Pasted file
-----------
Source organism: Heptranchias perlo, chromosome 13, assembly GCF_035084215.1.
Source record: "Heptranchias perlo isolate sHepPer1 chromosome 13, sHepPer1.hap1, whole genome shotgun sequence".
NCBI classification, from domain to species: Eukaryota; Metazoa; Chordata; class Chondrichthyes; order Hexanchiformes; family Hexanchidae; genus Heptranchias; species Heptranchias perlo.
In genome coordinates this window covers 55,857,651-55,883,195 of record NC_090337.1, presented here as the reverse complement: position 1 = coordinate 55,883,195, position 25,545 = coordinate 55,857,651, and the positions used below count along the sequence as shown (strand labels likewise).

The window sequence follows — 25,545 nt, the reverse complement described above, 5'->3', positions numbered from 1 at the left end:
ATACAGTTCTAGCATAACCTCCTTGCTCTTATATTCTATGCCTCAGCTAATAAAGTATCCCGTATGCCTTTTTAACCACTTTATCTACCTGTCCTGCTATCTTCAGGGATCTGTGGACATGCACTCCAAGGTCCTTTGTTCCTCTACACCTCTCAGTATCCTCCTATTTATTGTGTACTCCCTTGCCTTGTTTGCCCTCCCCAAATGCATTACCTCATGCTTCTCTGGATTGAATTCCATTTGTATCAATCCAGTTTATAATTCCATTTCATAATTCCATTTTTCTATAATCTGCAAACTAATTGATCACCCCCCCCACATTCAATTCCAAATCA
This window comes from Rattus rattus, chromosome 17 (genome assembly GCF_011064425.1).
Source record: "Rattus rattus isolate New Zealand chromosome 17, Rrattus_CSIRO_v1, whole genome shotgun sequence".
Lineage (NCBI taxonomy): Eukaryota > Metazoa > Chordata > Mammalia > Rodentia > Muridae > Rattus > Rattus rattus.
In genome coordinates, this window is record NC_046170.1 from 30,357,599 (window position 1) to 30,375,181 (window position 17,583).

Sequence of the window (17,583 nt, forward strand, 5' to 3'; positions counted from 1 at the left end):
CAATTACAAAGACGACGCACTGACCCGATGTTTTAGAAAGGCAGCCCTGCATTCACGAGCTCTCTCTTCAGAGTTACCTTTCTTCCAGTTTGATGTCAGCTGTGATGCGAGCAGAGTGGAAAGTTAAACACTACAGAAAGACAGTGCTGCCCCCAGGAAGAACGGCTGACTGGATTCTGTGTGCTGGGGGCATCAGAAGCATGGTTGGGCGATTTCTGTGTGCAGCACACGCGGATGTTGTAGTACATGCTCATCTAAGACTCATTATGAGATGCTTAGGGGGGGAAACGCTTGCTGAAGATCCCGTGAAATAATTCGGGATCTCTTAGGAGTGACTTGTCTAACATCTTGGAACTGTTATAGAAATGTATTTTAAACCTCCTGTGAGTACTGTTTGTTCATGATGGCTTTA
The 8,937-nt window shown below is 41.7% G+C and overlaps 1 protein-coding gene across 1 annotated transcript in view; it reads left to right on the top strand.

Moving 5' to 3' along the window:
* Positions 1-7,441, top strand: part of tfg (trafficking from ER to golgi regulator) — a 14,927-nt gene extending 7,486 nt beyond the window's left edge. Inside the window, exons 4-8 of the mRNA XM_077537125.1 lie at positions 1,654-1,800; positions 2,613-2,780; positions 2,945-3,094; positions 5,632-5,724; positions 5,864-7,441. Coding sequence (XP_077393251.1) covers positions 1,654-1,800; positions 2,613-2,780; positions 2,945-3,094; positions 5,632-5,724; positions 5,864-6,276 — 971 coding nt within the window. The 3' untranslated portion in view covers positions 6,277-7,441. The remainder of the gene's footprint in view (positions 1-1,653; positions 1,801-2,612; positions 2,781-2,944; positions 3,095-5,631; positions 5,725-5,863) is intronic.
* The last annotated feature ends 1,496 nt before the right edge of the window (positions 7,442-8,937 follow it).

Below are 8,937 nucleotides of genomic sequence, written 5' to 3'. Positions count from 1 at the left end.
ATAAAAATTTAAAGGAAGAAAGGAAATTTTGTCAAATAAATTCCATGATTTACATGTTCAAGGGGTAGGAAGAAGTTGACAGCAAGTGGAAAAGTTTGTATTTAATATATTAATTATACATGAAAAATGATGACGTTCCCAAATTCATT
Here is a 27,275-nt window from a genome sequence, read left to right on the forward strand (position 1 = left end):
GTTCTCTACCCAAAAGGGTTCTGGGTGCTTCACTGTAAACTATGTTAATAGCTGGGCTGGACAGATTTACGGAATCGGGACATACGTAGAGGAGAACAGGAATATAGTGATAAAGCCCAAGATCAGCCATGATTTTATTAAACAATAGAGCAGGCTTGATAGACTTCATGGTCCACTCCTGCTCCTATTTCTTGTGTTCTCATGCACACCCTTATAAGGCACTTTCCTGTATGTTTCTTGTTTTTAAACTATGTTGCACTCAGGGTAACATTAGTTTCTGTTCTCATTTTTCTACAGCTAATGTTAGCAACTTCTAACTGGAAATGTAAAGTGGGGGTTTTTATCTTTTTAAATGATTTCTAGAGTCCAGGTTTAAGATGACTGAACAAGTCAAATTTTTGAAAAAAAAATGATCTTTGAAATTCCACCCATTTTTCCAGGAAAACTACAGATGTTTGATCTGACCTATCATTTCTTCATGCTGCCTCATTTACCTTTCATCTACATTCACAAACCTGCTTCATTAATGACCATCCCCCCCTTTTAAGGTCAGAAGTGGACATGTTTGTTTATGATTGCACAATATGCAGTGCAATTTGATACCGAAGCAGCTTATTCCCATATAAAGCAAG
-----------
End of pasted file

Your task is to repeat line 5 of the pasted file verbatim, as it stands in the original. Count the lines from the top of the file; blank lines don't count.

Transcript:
The window sequence follows — 25,545 nt, the reverse complement described above, 5'->3', positions numbered from 1 at the left end: